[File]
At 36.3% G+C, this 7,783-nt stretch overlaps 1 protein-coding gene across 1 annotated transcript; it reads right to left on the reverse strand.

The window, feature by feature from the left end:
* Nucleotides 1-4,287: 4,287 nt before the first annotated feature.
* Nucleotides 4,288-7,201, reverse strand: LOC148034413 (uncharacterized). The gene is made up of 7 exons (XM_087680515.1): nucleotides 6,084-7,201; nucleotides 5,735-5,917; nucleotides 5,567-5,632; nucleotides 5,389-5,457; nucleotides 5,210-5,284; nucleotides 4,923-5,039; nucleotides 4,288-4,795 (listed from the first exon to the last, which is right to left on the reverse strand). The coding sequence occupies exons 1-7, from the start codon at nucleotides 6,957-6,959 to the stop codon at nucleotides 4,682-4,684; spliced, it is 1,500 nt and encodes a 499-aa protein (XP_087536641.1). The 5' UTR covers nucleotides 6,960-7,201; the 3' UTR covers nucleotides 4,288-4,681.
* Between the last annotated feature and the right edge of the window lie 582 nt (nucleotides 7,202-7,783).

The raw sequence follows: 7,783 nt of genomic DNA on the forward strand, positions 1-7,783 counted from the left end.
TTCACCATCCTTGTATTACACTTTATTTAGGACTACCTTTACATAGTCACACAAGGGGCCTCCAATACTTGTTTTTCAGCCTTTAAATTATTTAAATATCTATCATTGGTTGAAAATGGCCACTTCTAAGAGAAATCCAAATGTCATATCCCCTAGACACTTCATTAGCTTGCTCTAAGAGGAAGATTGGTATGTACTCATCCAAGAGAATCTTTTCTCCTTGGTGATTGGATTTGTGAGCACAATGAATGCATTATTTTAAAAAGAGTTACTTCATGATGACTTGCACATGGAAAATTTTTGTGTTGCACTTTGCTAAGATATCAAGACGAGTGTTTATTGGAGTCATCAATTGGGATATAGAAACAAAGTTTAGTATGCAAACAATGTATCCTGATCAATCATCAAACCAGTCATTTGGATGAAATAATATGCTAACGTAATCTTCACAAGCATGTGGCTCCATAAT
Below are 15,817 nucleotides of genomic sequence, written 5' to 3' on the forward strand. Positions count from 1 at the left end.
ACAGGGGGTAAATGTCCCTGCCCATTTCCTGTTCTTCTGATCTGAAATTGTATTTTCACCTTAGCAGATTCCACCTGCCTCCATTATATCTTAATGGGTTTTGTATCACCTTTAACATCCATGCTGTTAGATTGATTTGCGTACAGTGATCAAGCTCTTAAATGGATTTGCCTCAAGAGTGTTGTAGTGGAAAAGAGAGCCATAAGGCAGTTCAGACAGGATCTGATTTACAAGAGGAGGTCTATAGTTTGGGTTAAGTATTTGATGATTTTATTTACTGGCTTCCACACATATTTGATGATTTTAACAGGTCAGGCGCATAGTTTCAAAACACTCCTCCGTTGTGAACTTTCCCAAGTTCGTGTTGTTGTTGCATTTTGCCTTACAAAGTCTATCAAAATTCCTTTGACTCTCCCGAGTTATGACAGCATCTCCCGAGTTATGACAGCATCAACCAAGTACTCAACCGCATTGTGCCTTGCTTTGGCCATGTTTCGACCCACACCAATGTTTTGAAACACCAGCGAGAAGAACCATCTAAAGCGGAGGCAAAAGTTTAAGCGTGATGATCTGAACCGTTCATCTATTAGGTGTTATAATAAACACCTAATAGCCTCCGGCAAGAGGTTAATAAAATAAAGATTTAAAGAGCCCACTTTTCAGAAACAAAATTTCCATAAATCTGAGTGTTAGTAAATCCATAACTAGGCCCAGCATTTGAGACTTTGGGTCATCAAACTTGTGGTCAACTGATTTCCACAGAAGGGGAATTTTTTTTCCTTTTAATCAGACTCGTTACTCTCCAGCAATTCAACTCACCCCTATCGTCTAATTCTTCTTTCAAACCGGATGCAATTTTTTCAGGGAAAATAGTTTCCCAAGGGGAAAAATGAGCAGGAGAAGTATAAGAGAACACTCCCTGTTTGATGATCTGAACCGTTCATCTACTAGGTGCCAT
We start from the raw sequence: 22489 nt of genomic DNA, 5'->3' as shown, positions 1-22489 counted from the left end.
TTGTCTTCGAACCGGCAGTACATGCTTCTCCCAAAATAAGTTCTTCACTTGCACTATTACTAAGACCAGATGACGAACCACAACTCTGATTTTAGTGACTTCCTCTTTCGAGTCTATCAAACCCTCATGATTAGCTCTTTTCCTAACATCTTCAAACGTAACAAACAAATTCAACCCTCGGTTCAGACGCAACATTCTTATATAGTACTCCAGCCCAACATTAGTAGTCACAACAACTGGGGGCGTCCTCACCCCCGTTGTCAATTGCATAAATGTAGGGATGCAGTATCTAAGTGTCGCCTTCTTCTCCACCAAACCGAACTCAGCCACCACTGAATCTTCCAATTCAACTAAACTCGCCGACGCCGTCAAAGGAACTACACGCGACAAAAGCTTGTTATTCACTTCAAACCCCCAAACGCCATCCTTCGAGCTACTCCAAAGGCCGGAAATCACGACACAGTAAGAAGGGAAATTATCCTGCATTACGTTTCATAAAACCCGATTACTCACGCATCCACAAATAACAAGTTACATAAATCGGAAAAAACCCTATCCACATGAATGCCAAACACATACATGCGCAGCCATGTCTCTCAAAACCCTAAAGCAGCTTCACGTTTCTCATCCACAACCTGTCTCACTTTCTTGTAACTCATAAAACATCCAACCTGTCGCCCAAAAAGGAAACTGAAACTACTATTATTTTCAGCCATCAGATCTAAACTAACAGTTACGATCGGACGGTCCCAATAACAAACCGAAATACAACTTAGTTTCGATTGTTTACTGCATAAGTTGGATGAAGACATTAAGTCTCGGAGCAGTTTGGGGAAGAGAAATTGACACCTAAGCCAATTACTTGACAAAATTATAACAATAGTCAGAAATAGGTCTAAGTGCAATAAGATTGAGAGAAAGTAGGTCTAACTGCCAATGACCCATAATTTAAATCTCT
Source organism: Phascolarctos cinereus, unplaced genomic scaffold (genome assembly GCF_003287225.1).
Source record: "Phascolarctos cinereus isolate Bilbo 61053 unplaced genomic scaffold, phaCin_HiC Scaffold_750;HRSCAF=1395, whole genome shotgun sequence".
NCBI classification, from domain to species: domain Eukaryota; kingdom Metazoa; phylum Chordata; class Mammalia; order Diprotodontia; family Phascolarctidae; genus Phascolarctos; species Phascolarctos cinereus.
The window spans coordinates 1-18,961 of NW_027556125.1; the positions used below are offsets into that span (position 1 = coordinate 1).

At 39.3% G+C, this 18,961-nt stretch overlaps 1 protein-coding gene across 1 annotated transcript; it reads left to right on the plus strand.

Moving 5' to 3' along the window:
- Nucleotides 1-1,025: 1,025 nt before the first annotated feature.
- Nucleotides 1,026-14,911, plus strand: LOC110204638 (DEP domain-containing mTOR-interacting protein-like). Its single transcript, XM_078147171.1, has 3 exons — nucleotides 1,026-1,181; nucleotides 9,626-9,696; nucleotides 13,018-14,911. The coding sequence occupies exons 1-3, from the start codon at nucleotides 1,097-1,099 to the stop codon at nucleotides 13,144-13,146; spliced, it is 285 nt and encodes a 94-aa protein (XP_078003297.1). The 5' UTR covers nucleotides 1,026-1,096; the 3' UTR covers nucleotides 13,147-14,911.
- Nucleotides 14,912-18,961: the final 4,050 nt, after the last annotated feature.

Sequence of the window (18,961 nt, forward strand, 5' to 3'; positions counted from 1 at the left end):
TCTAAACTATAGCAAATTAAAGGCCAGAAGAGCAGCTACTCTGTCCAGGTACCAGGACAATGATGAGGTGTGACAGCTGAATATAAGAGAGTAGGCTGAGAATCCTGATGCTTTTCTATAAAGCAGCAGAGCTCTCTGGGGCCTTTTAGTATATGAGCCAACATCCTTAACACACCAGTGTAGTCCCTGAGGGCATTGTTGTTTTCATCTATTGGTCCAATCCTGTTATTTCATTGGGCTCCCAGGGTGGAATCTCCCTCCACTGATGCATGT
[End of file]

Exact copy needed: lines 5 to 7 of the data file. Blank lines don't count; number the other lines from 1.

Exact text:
* Between the last annotated feature and the right edge of the window lie 582 nt (nucleotides 7,202-7,783).

The raw sequence follows: 7,783 nt of genomic DNA on the forward strand, positions 1-7,783 counted from the left end.
TTCACCATCCTTGTATTACACTTTATTTAGGACTACCTTTACATAGTCACACAAGGGGCCTCCAATACTTGTTTTTCAGCCTTTAAATTATTTAAATATCTATCATTGGTTGAAAATGGCCACTTCTAAGAGAAATCCAAATGTCATATCCCCTAGACACTTCATTAGCTTGCTCTAAGAGGAAGATTGGTATGTACTCATCCAAGAGAATCTTTTCTCCTTGGTGATTGGATTTGTGAGCACAATGAATGCATTATTTTAAAAAGAGTTACTTCATGATGACTTGCACATGGAAAATTTTTGTGTTGCACTTTGCTAAGATATCAAGACGAGTGTTTATTGGAGTCATCAATTGGGATATAGAAACAAAGTTTAGTATGCAAACAATGTATCCTGATCAATCATCAAACCAGTCATTTGGATGAAATAATATGCTAACGTAATCTTCACAAGCATGTGGCTCCATAAT